There was an audible gasp in the room when Cagle revealed the entire healing process had taken a total of 10 minutes.

Space for all

Cagle noted that hers is only one of many exciting innovations made possible by spaceflight research. However, she said the NASA space program would not have evolved, with aspirations of traveling to Mars, without the efforts of her friend and mentor Katherine Johnson.

Cagle signs autographs on NASA posters for talk attendees
Tony Onadele (left), AAOC chair, and Trish Taylor (middle) collect an autograph from Cagle.

Fifty years ago, Johnson’s space flight calculations helped the first humans to walk on the moon. Seven years prior, the astronaut John Glenn had insisted that Johnson help verify by hand the equations that would control the trajectory of his historic earth-circling mission.

Johnson’s work as a “human computer,” as well as the work of two other female African-American NASA pioneers, was celebrated in the film Hidden Figures, nominated for three Academy Awards in 2016.

But Cagle lamented that today there are still too many hidden figures whose work is neither acknowledged nor encouraged. She said she is a champion for diversity and inclusion because corporate cultures that invest in diverse voices breed deeper understanding of and compassion for all people, encouraging success.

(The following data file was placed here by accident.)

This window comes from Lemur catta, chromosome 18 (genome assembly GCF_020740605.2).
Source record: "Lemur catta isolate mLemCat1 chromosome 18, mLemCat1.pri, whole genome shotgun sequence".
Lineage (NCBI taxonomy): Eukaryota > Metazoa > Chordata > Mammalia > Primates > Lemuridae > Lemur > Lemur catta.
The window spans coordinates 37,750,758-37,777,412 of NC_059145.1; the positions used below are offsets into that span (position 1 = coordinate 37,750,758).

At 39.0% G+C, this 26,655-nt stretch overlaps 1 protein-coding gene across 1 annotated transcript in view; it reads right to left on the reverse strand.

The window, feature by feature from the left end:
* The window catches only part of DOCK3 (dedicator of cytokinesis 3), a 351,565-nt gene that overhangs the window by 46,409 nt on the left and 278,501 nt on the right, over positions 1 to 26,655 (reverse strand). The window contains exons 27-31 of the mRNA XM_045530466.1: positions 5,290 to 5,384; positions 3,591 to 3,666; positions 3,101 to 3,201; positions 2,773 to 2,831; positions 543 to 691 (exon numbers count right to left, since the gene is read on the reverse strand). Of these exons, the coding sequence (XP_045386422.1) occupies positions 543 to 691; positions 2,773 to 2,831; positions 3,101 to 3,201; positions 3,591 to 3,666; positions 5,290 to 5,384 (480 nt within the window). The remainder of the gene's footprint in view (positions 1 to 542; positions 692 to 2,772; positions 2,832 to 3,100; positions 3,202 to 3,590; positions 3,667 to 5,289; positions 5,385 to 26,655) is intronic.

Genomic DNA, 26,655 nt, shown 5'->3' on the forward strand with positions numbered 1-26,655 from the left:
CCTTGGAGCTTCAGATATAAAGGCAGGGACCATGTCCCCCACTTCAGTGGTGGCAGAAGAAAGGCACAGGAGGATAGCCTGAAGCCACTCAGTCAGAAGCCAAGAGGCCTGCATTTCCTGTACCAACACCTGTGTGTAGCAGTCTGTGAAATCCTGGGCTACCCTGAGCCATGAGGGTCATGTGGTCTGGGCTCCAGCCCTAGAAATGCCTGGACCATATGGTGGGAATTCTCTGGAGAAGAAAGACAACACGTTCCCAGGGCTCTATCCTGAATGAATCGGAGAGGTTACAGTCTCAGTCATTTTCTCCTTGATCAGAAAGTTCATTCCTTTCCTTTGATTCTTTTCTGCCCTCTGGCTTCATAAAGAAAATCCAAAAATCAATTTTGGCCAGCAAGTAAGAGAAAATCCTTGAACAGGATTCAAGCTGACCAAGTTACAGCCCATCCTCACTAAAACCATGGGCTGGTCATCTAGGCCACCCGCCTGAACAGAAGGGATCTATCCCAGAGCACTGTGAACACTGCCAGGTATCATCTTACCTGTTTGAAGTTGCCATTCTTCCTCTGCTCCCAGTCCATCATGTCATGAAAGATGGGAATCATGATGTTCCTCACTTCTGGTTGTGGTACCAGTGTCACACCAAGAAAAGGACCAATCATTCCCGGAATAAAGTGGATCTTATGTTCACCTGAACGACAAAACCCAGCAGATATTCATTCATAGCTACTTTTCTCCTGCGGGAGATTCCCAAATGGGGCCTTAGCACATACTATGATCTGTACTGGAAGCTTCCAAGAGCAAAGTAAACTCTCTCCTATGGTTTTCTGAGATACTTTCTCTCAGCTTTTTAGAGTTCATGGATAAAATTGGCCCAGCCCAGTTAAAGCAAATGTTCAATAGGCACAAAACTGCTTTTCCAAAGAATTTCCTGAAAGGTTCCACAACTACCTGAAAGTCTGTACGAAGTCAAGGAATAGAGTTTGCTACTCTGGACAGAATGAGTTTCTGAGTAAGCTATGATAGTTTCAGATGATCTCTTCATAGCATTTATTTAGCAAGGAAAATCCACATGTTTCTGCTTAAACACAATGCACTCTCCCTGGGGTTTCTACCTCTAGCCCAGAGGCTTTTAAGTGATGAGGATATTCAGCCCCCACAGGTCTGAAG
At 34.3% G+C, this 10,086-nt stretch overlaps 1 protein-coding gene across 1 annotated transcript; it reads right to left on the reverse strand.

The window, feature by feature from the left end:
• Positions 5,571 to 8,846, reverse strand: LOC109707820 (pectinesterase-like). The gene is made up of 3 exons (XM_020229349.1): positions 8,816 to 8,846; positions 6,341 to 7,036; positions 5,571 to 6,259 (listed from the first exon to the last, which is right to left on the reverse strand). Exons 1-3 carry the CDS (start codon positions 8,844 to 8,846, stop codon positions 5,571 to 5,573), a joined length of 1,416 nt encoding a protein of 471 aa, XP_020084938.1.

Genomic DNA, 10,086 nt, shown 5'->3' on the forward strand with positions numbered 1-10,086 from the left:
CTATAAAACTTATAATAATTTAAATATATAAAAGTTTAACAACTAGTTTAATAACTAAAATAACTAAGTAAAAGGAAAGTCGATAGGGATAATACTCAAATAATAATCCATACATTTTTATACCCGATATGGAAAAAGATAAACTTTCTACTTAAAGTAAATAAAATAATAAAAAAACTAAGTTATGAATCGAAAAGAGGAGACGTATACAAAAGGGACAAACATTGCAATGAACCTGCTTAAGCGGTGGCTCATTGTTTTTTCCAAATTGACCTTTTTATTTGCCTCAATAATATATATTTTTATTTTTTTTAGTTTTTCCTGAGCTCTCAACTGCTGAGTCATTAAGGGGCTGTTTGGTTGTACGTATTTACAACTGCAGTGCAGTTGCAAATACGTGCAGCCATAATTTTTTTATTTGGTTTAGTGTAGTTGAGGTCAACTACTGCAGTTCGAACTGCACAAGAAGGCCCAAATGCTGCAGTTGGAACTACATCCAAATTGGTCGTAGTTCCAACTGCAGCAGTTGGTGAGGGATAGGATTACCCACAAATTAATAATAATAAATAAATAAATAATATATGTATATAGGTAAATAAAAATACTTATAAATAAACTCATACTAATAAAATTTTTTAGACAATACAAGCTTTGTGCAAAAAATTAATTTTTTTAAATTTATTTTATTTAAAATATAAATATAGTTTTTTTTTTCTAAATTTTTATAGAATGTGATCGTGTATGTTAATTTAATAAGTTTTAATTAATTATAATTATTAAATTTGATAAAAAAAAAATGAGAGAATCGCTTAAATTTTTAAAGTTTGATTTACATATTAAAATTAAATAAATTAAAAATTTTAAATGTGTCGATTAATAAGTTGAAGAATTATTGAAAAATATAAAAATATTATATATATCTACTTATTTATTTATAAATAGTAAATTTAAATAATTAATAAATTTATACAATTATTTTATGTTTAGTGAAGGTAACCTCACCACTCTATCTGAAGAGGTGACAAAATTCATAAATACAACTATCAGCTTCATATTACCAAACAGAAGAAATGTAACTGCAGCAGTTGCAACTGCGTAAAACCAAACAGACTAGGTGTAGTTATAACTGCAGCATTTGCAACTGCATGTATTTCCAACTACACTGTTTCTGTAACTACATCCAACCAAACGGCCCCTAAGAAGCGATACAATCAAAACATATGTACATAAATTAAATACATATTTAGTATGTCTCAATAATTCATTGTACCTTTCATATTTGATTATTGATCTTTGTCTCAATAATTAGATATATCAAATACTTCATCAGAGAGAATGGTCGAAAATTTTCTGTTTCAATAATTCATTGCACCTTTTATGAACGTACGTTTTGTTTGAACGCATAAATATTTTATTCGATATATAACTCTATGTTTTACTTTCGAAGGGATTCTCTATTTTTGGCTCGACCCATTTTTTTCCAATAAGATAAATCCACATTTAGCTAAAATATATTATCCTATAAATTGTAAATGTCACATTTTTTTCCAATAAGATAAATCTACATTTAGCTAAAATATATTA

“There is space for all,” Cagle said, “And with diversity and inclusion, the possibilities are endless.”

A community grassroots effort

Cagle’s trip to Sandia started with Camron Proctor, a systems engineer in thermal fluid science.

“Over a year ago, Camron came to me with a very compelling case for bringing Dr. Yvonne Cagle to speak at Sandia regarding her work and the topic of diversity and inclusion in the workforce,” said Kayla Norris, team lead for the diversity and inclusion speakers series and Sandia/California’s community relations officer. “After researching her accomplishments and watching some of her TedX talks, I was completely on board, as was Sandia’s African American Outreach Committee.”

Cagle tours Cathy Branda's Sandia laboratory
Cathy Branda (right), senior manager for applied biosciences and engineering, gave Cagle a tour of her Sandia laboratory.

For six months, Kayla tried to contact Cagle without success. When Cagle gave a talk at Harvard University, Kayla worked through the university to issue the invitation and confirm that Cagle could speak at Sandia.

Working with Jenessa Dozhier and Tony Baylis, who lead diversity and inclusion efforts at Lawrence Livermore National Laboratory, the African-American Body of Laboratory Employees at the neighboring lab enthusiastically agreed to help bring Cagle to Sandia.

After her talk, Cagle had lunch with many members of the two outreach groups and met with Cathy Branda, senior manager for applied biosciences and engineering, Camron, Kayla, and Jasmine King-Bush, co-chair of the Division Diversity Council.